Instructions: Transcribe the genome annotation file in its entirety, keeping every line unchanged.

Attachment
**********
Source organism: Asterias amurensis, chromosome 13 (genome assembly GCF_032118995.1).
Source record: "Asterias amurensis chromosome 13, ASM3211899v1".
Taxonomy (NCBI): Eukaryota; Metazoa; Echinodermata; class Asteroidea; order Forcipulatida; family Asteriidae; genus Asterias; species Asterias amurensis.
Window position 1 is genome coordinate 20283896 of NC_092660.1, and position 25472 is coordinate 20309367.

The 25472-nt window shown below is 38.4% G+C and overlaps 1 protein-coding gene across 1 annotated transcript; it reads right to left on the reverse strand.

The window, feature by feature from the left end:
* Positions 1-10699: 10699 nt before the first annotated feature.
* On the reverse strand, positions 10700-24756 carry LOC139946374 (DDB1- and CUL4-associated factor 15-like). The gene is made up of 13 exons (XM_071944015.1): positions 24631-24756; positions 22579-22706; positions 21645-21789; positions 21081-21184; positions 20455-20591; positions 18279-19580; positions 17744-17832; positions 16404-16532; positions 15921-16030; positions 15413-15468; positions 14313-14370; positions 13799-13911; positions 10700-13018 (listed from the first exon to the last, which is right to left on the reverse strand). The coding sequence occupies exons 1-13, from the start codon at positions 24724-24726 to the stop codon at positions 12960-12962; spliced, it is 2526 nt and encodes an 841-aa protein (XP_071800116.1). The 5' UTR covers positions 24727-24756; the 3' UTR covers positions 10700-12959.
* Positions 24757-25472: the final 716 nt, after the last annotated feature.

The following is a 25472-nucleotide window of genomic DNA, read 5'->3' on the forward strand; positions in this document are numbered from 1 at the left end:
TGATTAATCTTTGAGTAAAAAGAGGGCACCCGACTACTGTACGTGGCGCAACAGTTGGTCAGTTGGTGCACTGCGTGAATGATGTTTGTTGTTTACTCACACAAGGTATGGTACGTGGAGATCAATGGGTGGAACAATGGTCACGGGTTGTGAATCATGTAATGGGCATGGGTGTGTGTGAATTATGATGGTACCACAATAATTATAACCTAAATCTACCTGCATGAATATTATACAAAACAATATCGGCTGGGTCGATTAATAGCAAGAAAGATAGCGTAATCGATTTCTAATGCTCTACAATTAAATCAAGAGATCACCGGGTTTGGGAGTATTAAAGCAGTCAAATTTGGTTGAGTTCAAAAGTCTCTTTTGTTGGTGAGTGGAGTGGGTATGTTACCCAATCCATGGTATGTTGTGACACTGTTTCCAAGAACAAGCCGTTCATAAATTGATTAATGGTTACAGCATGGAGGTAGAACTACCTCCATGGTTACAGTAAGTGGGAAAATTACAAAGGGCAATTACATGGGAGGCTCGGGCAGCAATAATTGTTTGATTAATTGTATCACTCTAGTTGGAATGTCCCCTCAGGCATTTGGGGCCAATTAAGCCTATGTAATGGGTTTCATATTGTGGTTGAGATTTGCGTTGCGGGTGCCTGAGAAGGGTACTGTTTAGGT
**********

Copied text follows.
Source organism: Asterias amurensis, chromosome 13 (genome assembly GCF_032118995.1).
Source record: "Asterias amurensis chromosome 13, ASM3211899v1".
Taxonomy (NCBI): Eukaryota; Metazoa; Echinodermata; class Asteroidea; order Forcipulatida; family Asteriidae; genus Asterias; species Asterias amurensis.
Window position 1 is genome coordinate 20283896 of NC_092660.1, and position 25472 is coordinate 20309367.

The 25472-nt window shown below is 38.4% G+C and overlaps 1 protein-coding gene across 1 annotated transcript; it reads right to left on the reverse strand.

The window, feature by feature from the left end:
* Positions 1-10699: 10699 nt before the first annotated feature.
* On the reverse strand, positions 10700-24756 carry LOC139946374 (DDB1- and CUL4-associated factor 15-like). The gene is made up of 13 exons (XM_071944015.1): positions 24631-24756; positions 22579-22706; positions 21645-21789; positions 21081-21184; positions 20455-20591; positions 18279-19580; positions 17744-17832; positions 16404-16532; positions 15921-16030; positions 15413-15468; positions 14313-14370; positions 13799-13911; positions 10700-13018 (listed from the first exon to the last, which is right to left on the reverse strand). The coding sequence occupies exons 1-13, from the start codon at positions 24724-24726 to the stop codon at positions 12960-12962; spliced, it is 2526 nt and encodes an 841-aa protein (XP_071800116.1). The 5' UTR covers positions 24727-24756; the 3' UTR covers positions 10700-12959.
* Positions 24757-25472: the final 716 nt, after the last annotated feature.

The following is a 25472-nucleotide window of genomic DNA, read 5'->3' on the forward strand; positions in this document are numbered from 1 at the left end:
TGATTAATCTTTGAGTAAAAAGAGGGCACCCGACTACTGTACGTGGCGCAACAGTTGGTCAGTTGGTGCACTGCGTGAATGATGTTTGTTGTTTACTCACACAAGGTATGGTACGTGGAGATCAATGGGTGGAACAATGGTCACGGGTTGTGAATCATGTAATGGGCATGGGTGTGTGTGAATTATGATGGTACCACAATAATTATAACCTAAATCTACCTGCATGAATATTATACAAAACAATATCGGCTGGGTCGATTAATAGCAAGAAAGATAGCGTAATCGATTTCTAATGCTCTACAATTAAATCAAGAGATCACCGGGTTTGGGAGTATTAAAGCAGTCAAATTTGGTTGAGTTCAAAAGTCTCTTTTGTTGGTGAGTGGAGTGGGTATGTTACCCAATCCATGGTATGTTGTGACACTGTTTCCAAGAACAAGCCGTTCATAAATTGATTAATGGTTACAGCATGGAGGTAGAACTACCTCCATGGTTACAGTAAGTGGGAAAATTACAAAGGGCAATTACATGGGAGGCTCGGGCAGCAATAATTGTTTGATTAATTGTATCACTCTAGTTGGAATGTCCCCTCAGGCATTTGGGGCCAATTAAGCCTATGTAATGGGTTTCATATTGTGGTTGAGATTTGCGTTGCGGGTGCCTGAGAAGGGTACTGTTTAGGT